Salesforce.com recently celebrated its 15th year in existence, and as the SaaS (software-as-a-service) vendor races toward US$5 billion in revenue its influence on the industry is being felt more than ever. At the same time, some signs indicate that Salesforce.com is having a few growing pains, as well as showing some trappings of the mega-vendors it once mocked with its "End of Software" marketing campaign.
Fifteen years is a significant length of time, and Salesforce.com has certainly kept itself busy so far. Here's a look back at the company's long-term influence on the software industry, a snapshot of where it stands now, and a look into what its future may hold.
Defining the cloud: "Salesforce.com really established the cloud as a viable platform for enterprise applications," said analyst Frank Scavo, managing partner of IT consulting firm Strativa. "I don't think there's any question about that."
In doing so, Salesforce.com took cues from the consumer Internet, knowing it had a chance to avoid duplicating enterprise software's traditional heritage of clunky user interfaces.
"When we started we just had a vision: Build this right the first time," said co-founder Parker Harris. The company took its initial design influences from the likes of Amazon.com, Facebook and Apple, he added.
Force.com: The launch of Force.com in 2007 helped usher in the era of PaaS (platform as a service). Force.com gave customers a cloud-hosted option for extending Salesforce.com, and partners a way to create entirely new applications that could be closely integrated with the vendor's core products.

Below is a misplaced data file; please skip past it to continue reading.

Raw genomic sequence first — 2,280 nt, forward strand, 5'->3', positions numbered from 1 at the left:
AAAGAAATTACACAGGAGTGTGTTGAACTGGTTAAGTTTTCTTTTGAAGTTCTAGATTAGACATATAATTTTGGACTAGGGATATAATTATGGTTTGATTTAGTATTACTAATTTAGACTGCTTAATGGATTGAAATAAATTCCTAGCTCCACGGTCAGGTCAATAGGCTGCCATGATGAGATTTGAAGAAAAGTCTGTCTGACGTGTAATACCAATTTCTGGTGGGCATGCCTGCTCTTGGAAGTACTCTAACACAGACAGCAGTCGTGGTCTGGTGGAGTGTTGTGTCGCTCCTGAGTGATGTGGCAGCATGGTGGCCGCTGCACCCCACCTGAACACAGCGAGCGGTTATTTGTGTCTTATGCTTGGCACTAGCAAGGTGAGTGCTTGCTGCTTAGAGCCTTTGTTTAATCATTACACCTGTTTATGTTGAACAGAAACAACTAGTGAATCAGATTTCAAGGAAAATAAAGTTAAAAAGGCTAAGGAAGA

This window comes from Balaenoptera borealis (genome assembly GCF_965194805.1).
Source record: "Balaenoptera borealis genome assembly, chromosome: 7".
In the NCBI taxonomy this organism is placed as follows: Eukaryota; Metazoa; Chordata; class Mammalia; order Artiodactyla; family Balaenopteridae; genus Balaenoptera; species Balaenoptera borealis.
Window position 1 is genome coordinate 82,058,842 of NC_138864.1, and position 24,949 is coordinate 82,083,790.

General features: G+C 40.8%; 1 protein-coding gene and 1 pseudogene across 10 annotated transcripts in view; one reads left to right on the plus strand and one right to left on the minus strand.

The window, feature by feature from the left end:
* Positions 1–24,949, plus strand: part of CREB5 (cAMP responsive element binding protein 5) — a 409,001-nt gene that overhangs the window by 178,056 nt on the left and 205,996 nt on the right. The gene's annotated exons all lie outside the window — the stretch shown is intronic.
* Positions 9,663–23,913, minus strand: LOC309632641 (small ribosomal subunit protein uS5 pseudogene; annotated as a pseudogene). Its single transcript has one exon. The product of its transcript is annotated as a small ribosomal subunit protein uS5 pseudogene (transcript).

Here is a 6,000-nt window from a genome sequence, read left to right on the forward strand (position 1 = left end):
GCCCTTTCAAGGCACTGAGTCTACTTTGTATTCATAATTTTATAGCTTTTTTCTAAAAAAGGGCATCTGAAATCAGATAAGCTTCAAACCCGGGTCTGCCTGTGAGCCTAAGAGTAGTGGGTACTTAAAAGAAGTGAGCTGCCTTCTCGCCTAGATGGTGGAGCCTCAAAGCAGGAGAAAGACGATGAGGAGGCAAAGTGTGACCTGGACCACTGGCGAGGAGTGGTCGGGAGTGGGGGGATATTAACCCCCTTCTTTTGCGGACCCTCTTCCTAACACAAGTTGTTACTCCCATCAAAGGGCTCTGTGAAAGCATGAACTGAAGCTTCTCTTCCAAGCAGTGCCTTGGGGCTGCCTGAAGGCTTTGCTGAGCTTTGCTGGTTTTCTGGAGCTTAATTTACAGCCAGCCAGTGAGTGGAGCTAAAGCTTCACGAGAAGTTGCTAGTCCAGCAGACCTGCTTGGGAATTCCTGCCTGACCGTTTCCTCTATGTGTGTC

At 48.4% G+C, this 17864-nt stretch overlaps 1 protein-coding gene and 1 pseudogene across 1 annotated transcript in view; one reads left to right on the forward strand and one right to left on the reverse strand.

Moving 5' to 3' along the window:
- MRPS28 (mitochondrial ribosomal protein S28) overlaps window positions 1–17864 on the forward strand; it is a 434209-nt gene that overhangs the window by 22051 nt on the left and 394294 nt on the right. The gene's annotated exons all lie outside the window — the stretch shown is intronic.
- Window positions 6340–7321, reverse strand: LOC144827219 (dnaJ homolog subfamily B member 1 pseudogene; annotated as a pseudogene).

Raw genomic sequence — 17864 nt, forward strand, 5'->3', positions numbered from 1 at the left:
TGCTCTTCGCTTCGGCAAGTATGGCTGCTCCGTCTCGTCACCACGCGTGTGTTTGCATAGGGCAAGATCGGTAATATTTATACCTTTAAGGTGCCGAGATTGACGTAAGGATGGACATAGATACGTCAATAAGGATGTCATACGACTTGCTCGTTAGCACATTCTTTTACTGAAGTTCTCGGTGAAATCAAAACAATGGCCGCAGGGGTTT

By 2010, there were more than 300,000 Force.com developers and 185,000 custom applications had been written on it, according to Salesforce.com.
AppExchange: In 2005, Salesforce.com unveiled its AppExchange marketplace, and today the portal holds more than 2,200 partner-built applications. Rivals such as SAP, Oracle and others have since moved to create similar marketplaces centered around their own technologies.
While Salesforce.com's influence in this area is undeniable, so far it's hard to point to a natively built AppExchange application that's a "breakout" in terms of revenue generation, Scavo said.
Social swagger: Salesforce.com embraced social networking early in the craze, integrating with Facebook in 2008 and Twitter in 2009, then launching its own social messaging and collaboration service, Chatter, in 2010.
In 2011, CEO Marc Benioff led a major marketing push centered on "social enterprises," or how Salesforce.com customers could use the social media milieu to improve internal operations and reach their customers more effectively.
This notion has since morphed into the concept of the "Internet of customers," a theme that leans on newer trends such as machine-to-machine communication.
Customers first: Software companies have always worked with customers to determine which new features are desired and should be prioritized. Salesforce.com took cues from the social Web when it created Ideas, now known as the IdeaExchange, in 2007.
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